makes vital her glorious and stimulating traditions, this fair city of ours is still deriving inestimable benefits.
         In the year 1815, Colonel Roswell Lee, a staunch Episcopalian, assumed command at the United States Armory, usually called "The Public Land" of Springfield. Before his time most of the laborers employed at these shops were gleaned from floating groups of men who were enlisted, rationed, and paid like common soldiers; a condition undesirable alike for the workmen and the community. Colonel Lee took immediate steps to remedy this evil. He encouraged the men to buy land with their spare earnings, to build homes, and to develop other traits of good citizenship. Knowing well that contentment and the physical and social well-being of his charges could be made permanent only by congenial religious ties, we find him writing to the Ordnance Department on July 29, 1816: —"There are two old stores at this place . . . On behalf of myself and others, I request permission too occupy a part of one for the purpose of holding public worship . . . . Let it he recollected that we have no right in the Parish; no persons living on the public land are seated in the church (myself excepted.)"
         This wise request and many similar ones received no immediate answer, but the following year, with the consent of the National Government, an upper room was reserved for holding religious services in the newly completed Administration Building. This carried out a suggestion which Colonel Lee voiced in another letter, Sept. 16, 1816: " . . . . The second story is to be devoted to the purposes of a chapel, on which is to be a cupola and bell, the latter to answer the purpose of giving the signal . . . . for worship." This building greatly enlarged and improved, facing Federal Street, is still (1927) standing and this room, known for many years as "The Chapel on Armory Hill," is now one of the offices of the Commandant.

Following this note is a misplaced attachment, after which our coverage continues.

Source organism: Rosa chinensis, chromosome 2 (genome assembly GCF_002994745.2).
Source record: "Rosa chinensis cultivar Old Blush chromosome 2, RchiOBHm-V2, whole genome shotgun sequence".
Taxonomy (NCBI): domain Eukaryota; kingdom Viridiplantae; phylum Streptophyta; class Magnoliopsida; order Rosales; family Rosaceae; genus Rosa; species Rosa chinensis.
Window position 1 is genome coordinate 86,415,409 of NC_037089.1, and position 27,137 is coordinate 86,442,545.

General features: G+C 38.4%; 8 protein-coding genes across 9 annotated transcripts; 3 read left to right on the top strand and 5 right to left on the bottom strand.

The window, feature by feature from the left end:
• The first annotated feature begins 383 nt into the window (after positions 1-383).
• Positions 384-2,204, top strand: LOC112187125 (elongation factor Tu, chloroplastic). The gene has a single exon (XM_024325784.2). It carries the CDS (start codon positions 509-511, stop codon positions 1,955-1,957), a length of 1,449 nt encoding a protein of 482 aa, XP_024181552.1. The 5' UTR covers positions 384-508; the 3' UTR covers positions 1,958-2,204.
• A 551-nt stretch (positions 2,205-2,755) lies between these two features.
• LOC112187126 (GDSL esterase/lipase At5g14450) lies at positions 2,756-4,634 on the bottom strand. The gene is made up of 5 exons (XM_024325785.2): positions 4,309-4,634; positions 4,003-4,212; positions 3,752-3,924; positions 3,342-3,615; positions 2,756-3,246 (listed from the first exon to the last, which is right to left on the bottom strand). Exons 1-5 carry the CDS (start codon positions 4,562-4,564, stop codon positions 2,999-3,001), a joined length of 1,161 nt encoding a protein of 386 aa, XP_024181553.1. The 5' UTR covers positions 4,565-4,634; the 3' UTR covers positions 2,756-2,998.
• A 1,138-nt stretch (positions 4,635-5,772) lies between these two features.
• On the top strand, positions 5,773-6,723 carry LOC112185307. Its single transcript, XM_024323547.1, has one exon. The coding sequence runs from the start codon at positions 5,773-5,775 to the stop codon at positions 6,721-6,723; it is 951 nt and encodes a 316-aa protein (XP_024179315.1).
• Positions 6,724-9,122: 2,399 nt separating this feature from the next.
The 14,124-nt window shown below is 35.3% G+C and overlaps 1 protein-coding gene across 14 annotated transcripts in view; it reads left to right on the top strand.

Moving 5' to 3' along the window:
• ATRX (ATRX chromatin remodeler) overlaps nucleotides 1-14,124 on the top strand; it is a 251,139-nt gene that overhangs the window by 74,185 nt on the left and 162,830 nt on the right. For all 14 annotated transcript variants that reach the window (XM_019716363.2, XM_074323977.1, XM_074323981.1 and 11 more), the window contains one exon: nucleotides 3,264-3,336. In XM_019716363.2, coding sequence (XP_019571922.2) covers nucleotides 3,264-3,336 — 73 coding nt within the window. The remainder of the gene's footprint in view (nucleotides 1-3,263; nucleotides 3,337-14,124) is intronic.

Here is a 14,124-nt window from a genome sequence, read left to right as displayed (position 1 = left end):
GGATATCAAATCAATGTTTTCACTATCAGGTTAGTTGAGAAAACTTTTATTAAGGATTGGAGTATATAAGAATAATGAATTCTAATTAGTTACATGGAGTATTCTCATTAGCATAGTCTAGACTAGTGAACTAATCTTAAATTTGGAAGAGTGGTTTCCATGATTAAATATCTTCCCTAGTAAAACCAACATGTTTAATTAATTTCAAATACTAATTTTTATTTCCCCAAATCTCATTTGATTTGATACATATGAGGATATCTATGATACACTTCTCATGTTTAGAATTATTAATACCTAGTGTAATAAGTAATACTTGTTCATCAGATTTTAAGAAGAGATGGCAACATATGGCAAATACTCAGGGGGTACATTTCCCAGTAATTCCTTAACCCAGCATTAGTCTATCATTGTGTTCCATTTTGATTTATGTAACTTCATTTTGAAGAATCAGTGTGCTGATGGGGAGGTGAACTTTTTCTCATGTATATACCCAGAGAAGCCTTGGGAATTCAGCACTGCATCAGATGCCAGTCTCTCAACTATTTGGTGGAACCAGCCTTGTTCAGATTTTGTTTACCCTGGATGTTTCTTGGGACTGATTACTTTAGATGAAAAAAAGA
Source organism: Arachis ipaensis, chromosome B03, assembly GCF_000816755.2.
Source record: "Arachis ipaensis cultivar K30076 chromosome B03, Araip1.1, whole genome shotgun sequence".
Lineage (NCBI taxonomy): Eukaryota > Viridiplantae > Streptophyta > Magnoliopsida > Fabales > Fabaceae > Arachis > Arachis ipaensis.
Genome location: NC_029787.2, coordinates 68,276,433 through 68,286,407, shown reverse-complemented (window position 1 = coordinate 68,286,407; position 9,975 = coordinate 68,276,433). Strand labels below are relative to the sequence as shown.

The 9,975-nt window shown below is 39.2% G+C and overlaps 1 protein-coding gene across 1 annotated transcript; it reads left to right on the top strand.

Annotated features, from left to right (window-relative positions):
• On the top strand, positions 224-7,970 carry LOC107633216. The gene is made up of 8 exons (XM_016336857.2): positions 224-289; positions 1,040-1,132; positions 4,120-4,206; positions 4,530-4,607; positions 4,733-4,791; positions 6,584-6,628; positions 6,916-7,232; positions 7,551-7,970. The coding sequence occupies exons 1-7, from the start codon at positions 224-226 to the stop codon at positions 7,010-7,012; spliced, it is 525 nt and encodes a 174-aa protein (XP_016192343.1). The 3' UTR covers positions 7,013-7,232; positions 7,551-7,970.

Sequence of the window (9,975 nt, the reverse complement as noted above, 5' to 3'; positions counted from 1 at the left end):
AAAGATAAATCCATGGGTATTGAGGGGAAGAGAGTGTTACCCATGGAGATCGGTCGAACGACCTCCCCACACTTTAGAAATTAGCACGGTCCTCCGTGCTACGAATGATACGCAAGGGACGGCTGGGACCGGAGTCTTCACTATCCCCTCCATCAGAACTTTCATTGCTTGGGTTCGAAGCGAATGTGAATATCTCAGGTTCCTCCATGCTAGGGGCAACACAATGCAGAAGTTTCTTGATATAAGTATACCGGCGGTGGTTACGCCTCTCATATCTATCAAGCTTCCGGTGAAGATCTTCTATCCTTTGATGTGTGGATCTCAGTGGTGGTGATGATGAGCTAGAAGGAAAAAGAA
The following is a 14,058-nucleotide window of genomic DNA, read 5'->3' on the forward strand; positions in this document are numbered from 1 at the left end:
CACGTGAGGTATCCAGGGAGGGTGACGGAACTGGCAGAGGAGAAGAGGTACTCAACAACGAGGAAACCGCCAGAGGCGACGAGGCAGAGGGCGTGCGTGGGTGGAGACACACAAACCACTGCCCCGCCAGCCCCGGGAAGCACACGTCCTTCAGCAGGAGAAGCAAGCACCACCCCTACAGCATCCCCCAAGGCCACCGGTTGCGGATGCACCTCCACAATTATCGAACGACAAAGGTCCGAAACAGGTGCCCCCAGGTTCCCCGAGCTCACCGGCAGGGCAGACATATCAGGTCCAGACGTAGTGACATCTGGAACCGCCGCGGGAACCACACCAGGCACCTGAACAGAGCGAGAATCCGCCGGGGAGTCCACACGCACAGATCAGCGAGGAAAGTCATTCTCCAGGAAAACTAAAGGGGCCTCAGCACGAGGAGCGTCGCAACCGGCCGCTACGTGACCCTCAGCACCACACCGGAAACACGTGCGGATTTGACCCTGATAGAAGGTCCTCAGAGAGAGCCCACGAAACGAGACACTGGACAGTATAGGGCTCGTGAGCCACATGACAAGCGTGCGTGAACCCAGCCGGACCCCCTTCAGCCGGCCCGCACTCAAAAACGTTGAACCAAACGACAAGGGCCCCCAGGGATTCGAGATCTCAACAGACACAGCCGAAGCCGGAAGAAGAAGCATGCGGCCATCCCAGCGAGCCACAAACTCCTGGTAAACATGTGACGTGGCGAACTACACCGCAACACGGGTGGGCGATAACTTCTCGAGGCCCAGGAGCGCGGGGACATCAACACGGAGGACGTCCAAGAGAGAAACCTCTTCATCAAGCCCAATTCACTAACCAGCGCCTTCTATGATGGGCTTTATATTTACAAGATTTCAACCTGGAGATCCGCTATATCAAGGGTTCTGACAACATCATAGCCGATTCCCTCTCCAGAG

We of today, accustomed as we are to reading column after column of details of local happenings, find it a little difficult to understand the opposite policy of the local papers of the early part of the 19th century. This difference can be shown


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